After almost three decades of shielding soybean plants from a deadly natural foe, the leading source of resistance against soybean cyst nematode (SCN) is showing chinks in its armor, says a Purdue University nematologist.

The PI 88788 gene is found in about 97% of soybean varieties with SCN resistance. SCN is a yield-robbing worm-like nematode that feeds on nutrients within a soybean plant's roots. The pest is linked to increased incidence of soybean sudden death syndrome.

SCN-related yield losses can reach 50% in heavily infested fields.

"Since the PI 88788 source of resistance has been around about 30 years, you would expect there to be some changes in that resistance over time," says Jamal Faghihi, Purdue Extension nematologist. "We have seen that change occurring. The soybean varieties with PI 88788 resistance are not working as well as they used to."

What that means for farmers is greater SCN problems down the road, Faghihi says.

Resistance failure in PI 88788 became noticeable in 2005 and has gradually gotten worse, Faghihi says.

"Two years ago I made a trip to northern Indiana and noticed a lot of cysts on the resistant soybean varieties," Faghihi says. "We were not sure whether the resistant varieties did not work as well as they used to, or if the resistance itself was breaking down. But it appears that the cyst nematode populations are changing under that source of resistance."

The problem is more pronounced in southern states and less obvious in Canadian soybean fields, Faghihi says.

"Fellow Purdue nematologist Virginia Ferris and I have a collaborative research program with colleagues from Illinois, Tennessee and Ontario, Canada," he says. "We are studying the nematodes and different sources of resistance in different soybean growing regions. The research project started in 2005 and we've been collecting soil samples and accumulating data ever since.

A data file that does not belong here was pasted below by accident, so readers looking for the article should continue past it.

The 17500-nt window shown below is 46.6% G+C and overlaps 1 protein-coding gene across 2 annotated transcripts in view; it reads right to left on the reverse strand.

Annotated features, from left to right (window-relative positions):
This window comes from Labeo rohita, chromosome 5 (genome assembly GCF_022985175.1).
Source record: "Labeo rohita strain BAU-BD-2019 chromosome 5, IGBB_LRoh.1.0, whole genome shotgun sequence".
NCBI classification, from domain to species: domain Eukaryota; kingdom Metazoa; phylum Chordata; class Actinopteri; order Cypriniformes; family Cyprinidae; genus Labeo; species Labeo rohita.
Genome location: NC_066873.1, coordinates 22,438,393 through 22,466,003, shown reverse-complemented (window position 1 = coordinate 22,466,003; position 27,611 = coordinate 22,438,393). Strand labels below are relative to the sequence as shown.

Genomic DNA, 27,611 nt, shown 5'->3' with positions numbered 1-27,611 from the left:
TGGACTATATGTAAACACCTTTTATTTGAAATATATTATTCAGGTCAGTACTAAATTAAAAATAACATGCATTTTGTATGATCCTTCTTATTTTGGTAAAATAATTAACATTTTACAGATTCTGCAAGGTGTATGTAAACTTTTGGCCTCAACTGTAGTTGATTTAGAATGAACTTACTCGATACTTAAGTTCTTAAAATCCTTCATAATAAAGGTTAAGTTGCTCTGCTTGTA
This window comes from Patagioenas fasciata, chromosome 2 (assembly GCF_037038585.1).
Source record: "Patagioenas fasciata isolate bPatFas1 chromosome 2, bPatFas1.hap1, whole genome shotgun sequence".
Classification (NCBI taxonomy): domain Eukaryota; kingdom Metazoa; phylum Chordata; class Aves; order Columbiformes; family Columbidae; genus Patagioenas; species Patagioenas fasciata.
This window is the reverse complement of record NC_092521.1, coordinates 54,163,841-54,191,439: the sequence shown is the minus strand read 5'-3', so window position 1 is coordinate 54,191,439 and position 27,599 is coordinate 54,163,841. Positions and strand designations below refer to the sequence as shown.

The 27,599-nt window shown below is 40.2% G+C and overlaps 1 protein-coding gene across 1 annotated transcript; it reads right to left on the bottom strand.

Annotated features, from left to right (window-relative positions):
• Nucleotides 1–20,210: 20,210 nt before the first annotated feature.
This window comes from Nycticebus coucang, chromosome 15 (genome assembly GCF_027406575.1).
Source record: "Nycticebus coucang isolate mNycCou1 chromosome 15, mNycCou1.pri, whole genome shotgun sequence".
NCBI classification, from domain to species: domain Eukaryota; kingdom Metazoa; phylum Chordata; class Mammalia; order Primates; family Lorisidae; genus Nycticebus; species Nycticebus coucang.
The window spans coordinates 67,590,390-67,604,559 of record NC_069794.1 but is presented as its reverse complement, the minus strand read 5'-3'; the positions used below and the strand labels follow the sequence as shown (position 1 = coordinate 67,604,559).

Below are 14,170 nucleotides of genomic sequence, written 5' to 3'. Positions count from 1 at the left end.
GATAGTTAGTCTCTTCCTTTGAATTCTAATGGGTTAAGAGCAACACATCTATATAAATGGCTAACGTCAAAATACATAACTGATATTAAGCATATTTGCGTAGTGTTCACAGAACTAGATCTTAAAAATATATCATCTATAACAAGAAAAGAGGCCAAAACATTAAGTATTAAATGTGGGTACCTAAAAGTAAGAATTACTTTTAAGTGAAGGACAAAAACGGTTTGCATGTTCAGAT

"The preliminary data indicates that almost all of the nematode populations in Tennessee break down the PI 88788 resistance. In Canada there's much less resistance breakdown. And in Indiana and Illinois we're somewhere between the two."

The North Central Soybean Research Program is providing financial support for the research program.

There are few new resistance genes on the horizon to replace PI 88788, Faghihi says. Farmers can switch to soybean varieties that contain Peking and CystX resistance genes. Those sources of resistance continue to provide strong protection from SCN, Faghihi says.

CystX is a patented technology owned by Purdue Research Foundation. It offers broad-based resistance to SCN by preventing the pest from reproducing on the soybean plant's roots.

Soybean farmers need to be vigilant in controlling SCN, Faghihi says. Those who have forgotten about the pest could soon be in for a rude reintroduction, he says.

"We expect greater problems next year," Faghihi says. "The only way to know for sure if soybean cyst nematode is present in a field is to test the soil. Growers won't see the obvious symptoms. The insect is not flying at them and they aren't going to step on it.

"We aren't receiving nearly as many soil tests as we used to. We went from testing 3,000-4,000 samples a year several years ago to about 400 or 500 samples a year. That's telling me farmers are not paying attention to SCN. This problem is not going to go away unless we manage it properly."

The nematology laboratory at Purdue's Department of Entomology provides soil and variety testing and related SCN diagnosis services, for a nominal fee. For information on collecting and submitting soil samples, contact Faghihi at (765) 494-5901 or by e-mail at jamal@purdue.edu; or by logging onto http://www.entm.purdue.edu/nematology/services.html.

SCN feeding weakens soybean plants, making plants vulnerable to other plant diseases. Soybean plants infested with SCN often appear yellow and stunted with fibrous root systems, and produce smaller pods and beans.